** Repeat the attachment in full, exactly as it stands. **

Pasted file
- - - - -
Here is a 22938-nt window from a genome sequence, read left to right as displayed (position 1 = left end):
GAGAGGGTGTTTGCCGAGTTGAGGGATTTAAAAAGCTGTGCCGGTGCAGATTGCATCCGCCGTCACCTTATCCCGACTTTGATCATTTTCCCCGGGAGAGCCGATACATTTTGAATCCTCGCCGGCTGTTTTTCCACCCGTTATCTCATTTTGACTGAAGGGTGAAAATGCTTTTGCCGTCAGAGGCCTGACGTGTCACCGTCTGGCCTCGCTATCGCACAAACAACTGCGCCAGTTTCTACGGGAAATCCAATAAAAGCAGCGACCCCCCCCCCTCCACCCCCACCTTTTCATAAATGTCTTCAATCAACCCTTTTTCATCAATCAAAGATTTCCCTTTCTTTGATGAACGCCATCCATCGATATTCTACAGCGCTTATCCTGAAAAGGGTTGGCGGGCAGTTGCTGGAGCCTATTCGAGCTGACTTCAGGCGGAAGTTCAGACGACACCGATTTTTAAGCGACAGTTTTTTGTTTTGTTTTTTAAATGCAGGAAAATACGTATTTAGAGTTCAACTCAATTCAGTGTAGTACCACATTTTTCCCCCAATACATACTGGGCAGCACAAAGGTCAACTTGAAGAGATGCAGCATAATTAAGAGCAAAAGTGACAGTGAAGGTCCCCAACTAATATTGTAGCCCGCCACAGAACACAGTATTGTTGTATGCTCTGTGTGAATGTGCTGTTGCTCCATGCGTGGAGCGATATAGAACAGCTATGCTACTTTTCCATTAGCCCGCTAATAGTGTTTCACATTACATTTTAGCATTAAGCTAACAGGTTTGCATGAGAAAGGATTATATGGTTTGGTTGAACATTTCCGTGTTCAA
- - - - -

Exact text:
Here is a 22938-nt window from a genome sequence, read left to right as displayed (position 1 = left end):
GAGAGGGTGTTTGCCGAGTTGAGGGATTTAAAAAGCTGTGCCGGTGCAGATTGCATCCGCCGTCACCTTATCCCGACTTTGATCATTTTCCCCGGGAGAGCCGATACATTTTGAATCCTCGCCGGCTGTTTTTCCACCCGTTATCTCATTTTGACTGAAGGGTGAAAATGCTTTTGCCGTCAGAGGCCTGACGTGTCACCGTCTGGCCTCGCTATCGCACAAACAACTGCGCCAGTTTCTACGGGAAATCCAATAAAAGCAGCGACCCCCCCCCCTCCACCCCCACCTTTTCATAAATGTCTTCAATCAACCCTTTTTCATCAATCAAAGATTTCCCTTTCTTTGATGAACGCCATCCATCGATATTCTACAGCGCTTATCCTGAAAAGGGTTGGCGGGCAGTTGCTGGAGCCTATTCGAGCTGACTTCAGGCGGAAGTTCAGACGACACCGATTTTTAAGCGACAGTTTTTTGTTTTGTTTTTTAAATGCAGGAAAATACGTATTTAGAGTTCAACTCAATTCAGTGTAGTACCACATTTTTCCCCCAATACATACTGGGCAGCACAAAGGTCAACTTGAAGAGATGCAGCATAATTAAGAGCAAAAGTGACAGTGAAGGTCCCCAACTAATATTGTAGCCCGCCACAGAACACAGTATTGTTGTATGCTCTGTGTGAATGTGCTGTTGCTCCATGCGTGGAGCGATATAGAACAGCTATGCTACTTTTCCATTAGCCCGCTAATAGTGTTTCACATTACATTTTAGCATTAAGCTAACAGGTTTGCATGAGAAAGGATTATATGGTTTGGTTGAACATTTCCGTGTTCAA